Gail Macrae is a California nurse turned whistleblower who was fired for refusing to take the COVID-19 shot. She joined Liz Collin this week to discuss what she witnessed while working in health care during the pandemic.
Macrae has worked in hospitals, ICU care, and as a midwife. She worked for Kaiser Permanente Santa Rosa Medical Center in California from 2015 until 2021, when she was fired for refusing to get vaccinated against COVID-19.
As COVID ramped up in the spring of 2020, the media insisted hospitals were overflowing with patients, but that’s not what Macrae saw firsthand.
“They were never full of patients. As a matter of fact, from the onset of COVID, for the whole first year of this pandemic not only was our hospital under capacity, but I was getting canceled,” she said.
Macrae’s position with the hospital was per diem, meaning she could schedule herself when she wanted to work, and the hospital would cancel her shifts when there weren’t enough patients to staff her.
The winter of 2020 was “standard,” Macrae said. The hospital filled up twice, not out of the ordinary for winters. So when she had to tell patients’ families that they weren’t allowed to visit, she felt she was “violating” her ethics and her patients.
The protocol was to give COVID-19 patients remdesivir, an antiviral medication, even when they were a week past symptom onset.
“And we’re seeing no improvement. And as a matter of fact, we’re seeing patients going to multi-organ failures,” Macrae said.
Macrae said she wanted to trust organizations like the CDC and the AMA, but she came to believe that the practices and protocols they were mandating equated to “medical murder.”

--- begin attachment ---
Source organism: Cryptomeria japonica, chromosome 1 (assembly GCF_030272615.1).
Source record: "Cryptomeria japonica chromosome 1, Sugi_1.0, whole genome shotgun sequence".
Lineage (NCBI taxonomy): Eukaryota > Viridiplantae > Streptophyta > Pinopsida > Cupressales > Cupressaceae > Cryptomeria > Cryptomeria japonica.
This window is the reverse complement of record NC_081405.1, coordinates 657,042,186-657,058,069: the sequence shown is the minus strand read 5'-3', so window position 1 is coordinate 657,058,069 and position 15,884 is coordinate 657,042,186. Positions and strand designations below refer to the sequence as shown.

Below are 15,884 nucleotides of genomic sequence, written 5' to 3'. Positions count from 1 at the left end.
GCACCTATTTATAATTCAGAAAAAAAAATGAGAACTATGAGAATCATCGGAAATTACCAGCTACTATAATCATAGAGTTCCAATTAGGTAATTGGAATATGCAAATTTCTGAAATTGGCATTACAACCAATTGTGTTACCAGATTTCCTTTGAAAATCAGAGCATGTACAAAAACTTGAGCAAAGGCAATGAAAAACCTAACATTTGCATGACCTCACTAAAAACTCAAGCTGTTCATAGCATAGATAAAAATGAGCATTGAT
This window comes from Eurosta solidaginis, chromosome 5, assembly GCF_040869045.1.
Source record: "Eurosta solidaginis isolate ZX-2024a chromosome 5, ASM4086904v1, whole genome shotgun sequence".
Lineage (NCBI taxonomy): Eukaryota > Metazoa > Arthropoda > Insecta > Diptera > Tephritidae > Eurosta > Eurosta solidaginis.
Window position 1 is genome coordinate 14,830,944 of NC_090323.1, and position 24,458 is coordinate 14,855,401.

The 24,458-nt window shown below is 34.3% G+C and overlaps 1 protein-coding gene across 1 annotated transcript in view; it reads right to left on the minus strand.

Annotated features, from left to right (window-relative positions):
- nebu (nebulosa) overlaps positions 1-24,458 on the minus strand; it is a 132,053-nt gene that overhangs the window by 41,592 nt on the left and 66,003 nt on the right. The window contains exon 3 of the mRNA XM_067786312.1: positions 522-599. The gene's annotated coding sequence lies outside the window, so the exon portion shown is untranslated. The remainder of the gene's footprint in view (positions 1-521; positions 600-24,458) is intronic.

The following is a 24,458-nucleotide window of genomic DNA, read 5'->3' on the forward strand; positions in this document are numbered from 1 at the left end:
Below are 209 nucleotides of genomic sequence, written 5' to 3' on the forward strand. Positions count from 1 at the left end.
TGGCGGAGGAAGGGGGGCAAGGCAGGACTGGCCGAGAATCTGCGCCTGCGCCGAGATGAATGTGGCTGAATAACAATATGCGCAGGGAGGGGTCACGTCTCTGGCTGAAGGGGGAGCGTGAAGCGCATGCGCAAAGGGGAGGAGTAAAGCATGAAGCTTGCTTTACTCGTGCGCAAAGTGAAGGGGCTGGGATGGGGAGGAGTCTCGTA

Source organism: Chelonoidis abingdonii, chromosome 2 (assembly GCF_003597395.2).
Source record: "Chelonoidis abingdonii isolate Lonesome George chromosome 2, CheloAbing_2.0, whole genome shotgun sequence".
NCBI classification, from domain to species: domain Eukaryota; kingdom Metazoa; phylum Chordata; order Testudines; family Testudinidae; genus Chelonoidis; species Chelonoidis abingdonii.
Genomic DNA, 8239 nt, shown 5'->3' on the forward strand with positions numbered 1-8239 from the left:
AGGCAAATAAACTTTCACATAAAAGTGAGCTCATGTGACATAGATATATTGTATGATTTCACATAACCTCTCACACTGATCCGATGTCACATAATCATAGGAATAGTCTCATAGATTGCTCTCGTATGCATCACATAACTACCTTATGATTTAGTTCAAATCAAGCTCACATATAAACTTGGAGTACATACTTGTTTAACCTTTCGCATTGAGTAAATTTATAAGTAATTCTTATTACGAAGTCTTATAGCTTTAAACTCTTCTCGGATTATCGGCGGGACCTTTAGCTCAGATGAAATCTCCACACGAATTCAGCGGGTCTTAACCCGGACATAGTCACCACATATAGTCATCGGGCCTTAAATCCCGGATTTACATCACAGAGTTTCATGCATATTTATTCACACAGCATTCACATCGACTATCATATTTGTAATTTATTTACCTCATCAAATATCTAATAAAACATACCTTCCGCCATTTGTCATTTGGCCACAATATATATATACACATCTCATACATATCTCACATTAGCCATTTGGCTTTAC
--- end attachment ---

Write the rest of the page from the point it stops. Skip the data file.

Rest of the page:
“I think that it comes from the combination, it’s the remdesivir, it’s the isolation of the patients. It’s weeks on end with, you know, no access to food and water,” she said. “All of these protocols, the fear mongering, the isolation, the toxic medications — I walked away feeling like I had participated in medical murder.”
Macrae worked as a nurse in June 2021 when the hospital was desperate for more staff, and she noticed during one double shift that the 50 or 60 patients she saw all needed care for a heart attack or stroke. During this period, she also noticed an uptick in “code blue” calls, which means resuscitation or immediate medical help is needed.
“And nine out of 10 times those code blues were to the lower level, down to the clinic, where they were injecting people. And [two of] my colleagues did in fact go into anaphylaxis, after receiving their shots,” Macrae explained.
Macrae said she was told she wasn’t allowed to report what she was seeing. She has been involved in several lawsuits with the intention of standing up for her and other health care workers’ rights. She also launched a project called standfirmnow.org.
“This all comes down to making decisions out of a place of extraordinary love and compassion for the world around me,” Macrae said. Alpha News reached out to Kaiser Permanente for comment but did not hear back.